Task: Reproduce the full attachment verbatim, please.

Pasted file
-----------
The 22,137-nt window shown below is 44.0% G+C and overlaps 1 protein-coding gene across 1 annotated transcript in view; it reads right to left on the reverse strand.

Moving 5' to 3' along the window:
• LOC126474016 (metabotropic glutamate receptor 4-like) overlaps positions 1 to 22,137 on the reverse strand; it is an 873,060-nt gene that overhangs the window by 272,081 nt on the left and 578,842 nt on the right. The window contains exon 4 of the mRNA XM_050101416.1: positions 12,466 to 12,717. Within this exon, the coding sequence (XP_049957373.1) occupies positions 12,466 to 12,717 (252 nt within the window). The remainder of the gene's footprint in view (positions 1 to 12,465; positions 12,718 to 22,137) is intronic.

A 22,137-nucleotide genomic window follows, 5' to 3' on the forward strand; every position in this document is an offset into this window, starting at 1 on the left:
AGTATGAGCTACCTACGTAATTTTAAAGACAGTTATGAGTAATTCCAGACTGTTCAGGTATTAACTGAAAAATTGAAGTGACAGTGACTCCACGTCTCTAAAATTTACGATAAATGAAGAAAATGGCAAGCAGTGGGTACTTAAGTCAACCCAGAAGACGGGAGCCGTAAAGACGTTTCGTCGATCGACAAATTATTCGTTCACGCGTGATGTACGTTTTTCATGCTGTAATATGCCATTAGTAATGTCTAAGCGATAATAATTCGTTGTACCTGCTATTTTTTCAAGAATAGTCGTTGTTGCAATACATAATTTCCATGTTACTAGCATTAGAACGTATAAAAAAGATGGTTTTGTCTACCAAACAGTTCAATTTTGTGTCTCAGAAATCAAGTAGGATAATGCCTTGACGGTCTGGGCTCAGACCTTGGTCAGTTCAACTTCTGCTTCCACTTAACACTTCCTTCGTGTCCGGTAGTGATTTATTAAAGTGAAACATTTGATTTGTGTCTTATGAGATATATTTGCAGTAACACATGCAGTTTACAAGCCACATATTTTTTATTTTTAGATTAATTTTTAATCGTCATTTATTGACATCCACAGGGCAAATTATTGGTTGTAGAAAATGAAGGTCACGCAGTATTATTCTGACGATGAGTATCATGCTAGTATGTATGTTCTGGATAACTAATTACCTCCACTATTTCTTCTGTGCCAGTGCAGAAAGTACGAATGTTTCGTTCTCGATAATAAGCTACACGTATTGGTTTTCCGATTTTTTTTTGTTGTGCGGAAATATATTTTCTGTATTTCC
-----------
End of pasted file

The 22,137-nt window shown below is 44.0% G+C and overlaps 1 protein-coding gene across 1 annotated transcript in view; it reads right to left on the reverse strand.

Moving 5' to 3' along the window:
• LOC126474016 (metabotropic glutamate receptor 4-like) overlaps positions 1 to 22,137 on the reverse strand; it is an 873,060-nt gene that overhangs the window by 272,081 nt on the left and 578,842 nt on the right. The window contains exon 4 of the mRNA XM_050101416.1: positions 12,466 to 12,717. Within this exon, the coding sequence (XP_049957373.1) occupies positions 12,466 to 12,717 (252 nt within the window). The remainder of the gene's footprint in view (positions 1 to 12,465; positions 12,718 to 22,137) is intronic.

A 22,137-nucleotide genomic window follows, 5' to 3' on the forward strand; every position in this document is an offset into this window, starting at 1 on the left:
AGTATGAGCTACCTACGTAATTTTAAAGACAGTTATGAGTAATTCCAGACTGTTCAGGTATTAACTGAAAAATTGAAGTGACAGTGACTCCACGTCTCTAAAATTTACGATAAATGAAGAAAATGGCAAGCAGTGGGTACTTAAGTCAACCCAGAAGACGGGAGCCGTAAAGACGTTTCGTCGATCGACAAATTATTCGTTCACGCGTGATGTACGTTTTTCATGCTGTAATATGCCATTAGTAATGTCTAAGCGATAATAATTCGTTGTACCTGCTATTTTTTCAAGAATAGTCGTTGTTGCAATACATAATTTCCATGTTACTAGCATTAGAACGTATAAAAAAGATGGTTTTGTCTACCAAACAGTTCAATTTTGTGTCTCAGAAATCAAGTAGGATAATGCCTTGACGGTCTGGGCTCAGACCTTGGTCAGTTCAACTTCTGCTTCCACTTAACACTTCCTTCGTGTCCGGTAGTGATTTATTAAAGTGAAACATTTGATTTGTGTCTTATGAGATATATTTGCAGTAACACATGCAGTTTACAAGCCACATATTTTTTATTTTTAGATTAATTTTTAATCGTCATTTATTGACATCCACAGGGCAAATTATTGGTTGTAGAAAATGAAGGTCACGCAGTATTATTCTGACGATGAGTATCATGCTAGTATGTATGTTCTGGATAACTAATTACCTCCACTATTTCTTCTGTGCCAGTGCAGAAAGTACGAATGTTTCGTTCTCGATAATAAGCTACACGTATTGGTTTTCCGATTTTTTTTTGTTGTGCGGAAATATATTTTCTGTATTTCC